A black ink comprising a colloidal dispersion of lampblack or carbon black particles, as the pigment, stabilized by a natural gum, and dispersed in an aqueous adhesive solution. Also termed Indian ink or Chinese ink. See also Lampblack and Carbon Black.
See India Ink.
An electrolyte whose ions have no significant effect on the electric potential of a surface or interface, as opposed to potential-determining ions that have a direct influence on surface charge. This distinction is most valid for low electrolyte concentrations. Example: for the AgI surface in water, NaNO3 would be an indifferent electrolyte, but both Ag+ and I− would be potential-determining ions.
See Reverse Flotation.
See Froth Flotation.
Debye forces. See van der Waals Forces.
See Light Scattering.
A microscope that incorporates a special lens (tube lens) in the optical path, between the objective lens and the eyepiece lens, in order to provide a region in the tube where the light rays are parallel to each other. This in turn provides a region into which can be inserted any of a number of accessories (such as polarizers) without causing optical aberrations or changes in focus. Infinity microscopes also use dedicated “infinity” objective lenses.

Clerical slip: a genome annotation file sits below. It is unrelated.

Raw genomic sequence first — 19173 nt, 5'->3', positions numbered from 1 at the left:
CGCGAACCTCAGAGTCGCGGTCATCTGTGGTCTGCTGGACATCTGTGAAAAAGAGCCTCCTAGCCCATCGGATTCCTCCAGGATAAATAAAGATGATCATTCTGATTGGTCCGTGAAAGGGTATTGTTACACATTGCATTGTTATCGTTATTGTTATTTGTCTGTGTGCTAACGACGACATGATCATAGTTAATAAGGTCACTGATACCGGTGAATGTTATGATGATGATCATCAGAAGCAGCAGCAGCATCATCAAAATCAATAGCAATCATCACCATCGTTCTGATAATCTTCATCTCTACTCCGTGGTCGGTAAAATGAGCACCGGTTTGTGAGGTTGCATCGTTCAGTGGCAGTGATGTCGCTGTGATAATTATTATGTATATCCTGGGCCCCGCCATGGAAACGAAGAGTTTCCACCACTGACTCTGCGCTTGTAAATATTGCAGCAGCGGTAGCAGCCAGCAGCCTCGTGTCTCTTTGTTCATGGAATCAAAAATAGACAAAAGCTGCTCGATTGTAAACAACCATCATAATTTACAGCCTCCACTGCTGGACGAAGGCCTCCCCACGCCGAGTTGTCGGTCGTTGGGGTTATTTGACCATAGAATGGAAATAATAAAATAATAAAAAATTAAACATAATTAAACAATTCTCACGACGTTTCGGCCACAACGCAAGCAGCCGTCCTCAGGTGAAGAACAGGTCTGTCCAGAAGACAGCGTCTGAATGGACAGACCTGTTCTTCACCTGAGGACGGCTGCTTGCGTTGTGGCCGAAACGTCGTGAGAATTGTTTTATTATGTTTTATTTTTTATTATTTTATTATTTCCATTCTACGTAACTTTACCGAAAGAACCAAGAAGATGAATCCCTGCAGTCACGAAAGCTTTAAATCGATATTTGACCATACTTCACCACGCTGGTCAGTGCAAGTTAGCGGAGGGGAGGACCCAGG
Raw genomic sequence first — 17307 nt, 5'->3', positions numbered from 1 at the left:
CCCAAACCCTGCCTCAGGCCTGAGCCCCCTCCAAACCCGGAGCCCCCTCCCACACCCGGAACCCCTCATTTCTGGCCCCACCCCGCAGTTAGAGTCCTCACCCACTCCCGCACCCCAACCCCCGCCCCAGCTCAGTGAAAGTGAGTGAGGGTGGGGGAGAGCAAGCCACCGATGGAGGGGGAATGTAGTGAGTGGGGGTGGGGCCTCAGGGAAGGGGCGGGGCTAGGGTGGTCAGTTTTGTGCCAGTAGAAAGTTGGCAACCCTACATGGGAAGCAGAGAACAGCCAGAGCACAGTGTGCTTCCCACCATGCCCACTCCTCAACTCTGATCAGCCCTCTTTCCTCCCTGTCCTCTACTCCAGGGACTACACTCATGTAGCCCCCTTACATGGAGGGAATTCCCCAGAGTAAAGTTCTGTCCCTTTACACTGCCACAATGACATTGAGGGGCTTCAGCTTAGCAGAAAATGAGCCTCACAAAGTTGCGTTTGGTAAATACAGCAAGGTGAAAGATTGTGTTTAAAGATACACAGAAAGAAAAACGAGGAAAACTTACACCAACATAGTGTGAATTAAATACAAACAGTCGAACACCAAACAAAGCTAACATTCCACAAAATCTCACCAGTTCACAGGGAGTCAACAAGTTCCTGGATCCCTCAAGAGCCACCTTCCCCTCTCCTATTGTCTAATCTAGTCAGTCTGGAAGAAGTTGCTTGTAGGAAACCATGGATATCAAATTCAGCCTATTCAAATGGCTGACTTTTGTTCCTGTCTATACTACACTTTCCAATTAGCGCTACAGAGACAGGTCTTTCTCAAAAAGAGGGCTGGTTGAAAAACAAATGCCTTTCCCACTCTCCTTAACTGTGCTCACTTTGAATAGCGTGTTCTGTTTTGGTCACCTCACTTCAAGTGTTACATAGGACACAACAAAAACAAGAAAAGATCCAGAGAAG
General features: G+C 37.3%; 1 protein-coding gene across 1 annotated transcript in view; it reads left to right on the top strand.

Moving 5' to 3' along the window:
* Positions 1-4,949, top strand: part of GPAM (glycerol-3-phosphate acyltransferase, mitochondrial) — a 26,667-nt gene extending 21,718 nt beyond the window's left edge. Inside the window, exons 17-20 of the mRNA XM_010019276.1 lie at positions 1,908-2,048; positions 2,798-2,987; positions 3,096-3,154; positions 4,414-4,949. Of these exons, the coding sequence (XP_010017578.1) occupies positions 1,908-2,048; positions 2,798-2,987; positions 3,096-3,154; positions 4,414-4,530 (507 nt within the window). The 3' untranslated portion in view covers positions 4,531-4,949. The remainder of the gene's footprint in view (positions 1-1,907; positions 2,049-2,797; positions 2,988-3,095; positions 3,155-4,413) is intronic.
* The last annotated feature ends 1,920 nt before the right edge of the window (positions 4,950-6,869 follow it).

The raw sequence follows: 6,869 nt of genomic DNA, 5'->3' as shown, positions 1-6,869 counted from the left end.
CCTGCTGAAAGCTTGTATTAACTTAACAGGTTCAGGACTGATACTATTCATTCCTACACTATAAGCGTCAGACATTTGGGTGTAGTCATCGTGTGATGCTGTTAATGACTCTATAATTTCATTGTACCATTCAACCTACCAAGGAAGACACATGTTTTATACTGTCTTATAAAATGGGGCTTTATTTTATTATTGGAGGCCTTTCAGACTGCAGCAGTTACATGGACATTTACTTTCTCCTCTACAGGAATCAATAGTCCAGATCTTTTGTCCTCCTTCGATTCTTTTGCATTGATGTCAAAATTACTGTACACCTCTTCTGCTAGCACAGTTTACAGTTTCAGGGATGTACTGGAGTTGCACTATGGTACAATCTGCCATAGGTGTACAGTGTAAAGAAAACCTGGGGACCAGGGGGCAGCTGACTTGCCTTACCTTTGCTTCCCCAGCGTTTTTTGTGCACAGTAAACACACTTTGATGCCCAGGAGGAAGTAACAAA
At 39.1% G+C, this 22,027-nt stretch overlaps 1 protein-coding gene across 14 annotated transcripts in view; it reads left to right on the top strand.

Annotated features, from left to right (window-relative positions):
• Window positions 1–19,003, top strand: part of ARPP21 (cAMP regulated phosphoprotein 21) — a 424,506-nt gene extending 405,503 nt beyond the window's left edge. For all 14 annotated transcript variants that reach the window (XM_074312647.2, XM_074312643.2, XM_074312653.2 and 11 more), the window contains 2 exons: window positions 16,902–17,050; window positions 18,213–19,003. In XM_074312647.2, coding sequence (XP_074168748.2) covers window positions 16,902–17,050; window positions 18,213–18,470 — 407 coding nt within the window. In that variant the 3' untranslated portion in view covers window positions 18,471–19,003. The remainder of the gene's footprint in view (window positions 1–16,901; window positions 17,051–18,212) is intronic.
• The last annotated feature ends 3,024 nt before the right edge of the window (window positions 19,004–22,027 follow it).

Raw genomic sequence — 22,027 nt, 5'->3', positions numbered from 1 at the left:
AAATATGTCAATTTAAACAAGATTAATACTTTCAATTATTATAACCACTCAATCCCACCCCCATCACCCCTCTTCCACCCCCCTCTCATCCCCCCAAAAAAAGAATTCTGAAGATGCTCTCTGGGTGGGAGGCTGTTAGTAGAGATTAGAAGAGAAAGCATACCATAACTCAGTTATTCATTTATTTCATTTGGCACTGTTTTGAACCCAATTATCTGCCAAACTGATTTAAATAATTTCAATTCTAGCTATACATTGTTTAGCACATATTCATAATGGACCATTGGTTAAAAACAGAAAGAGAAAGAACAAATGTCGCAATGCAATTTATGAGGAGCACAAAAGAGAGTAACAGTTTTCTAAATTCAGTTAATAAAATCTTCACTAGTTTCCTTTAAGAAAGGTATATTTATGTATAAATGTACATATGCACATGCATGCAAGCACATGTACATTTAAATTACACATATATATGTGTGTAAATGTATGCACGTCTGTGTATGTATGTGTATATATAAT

(IRAS) A surface vibrational spectroscopic technique for studying adsorbed molecules on crystals. The absorption of infrared radiation due to the adsorbates is determined after reflection from a plane substrate surface. See also Table 15.
Particulate matter that is hazardous when deposited anywhere in the respiratory tract. Operationally, this is often taken to be any particles with sizes up to 100 μm diameter. See also Respirable Particulate Matter, Thoracic Particulate Matter, and Table .9.
In solutions and colloidal dispersions, the natural logarithm of the relative viscosity, all divided by the solute or dispersed-phase concentration. ηInh = C–1 ln(η/ηo). In the limit of vanishing concentration, it reduces to the intrinsic viscosity. Also termed the logarithmic viscosity number. See Table .11.
See Knockdown Capability.
See Spreading Coefficient.
Describes a shape of dead-end pore, in which a narrow throat is connected to a larger pore body, in a porous medium. See also Porous Medium.
(IHP) See Helmholtz Double Layer.
- In the diffuse electric double layer extending outward from a charged interface, the electrical potential at the boundary between the Stern and the diffuse layer is termed the inner electrical potential. Synonyms include the “Stern layer potential” or “Stern potential.” See also Electric Double Layer and Zeta Potential.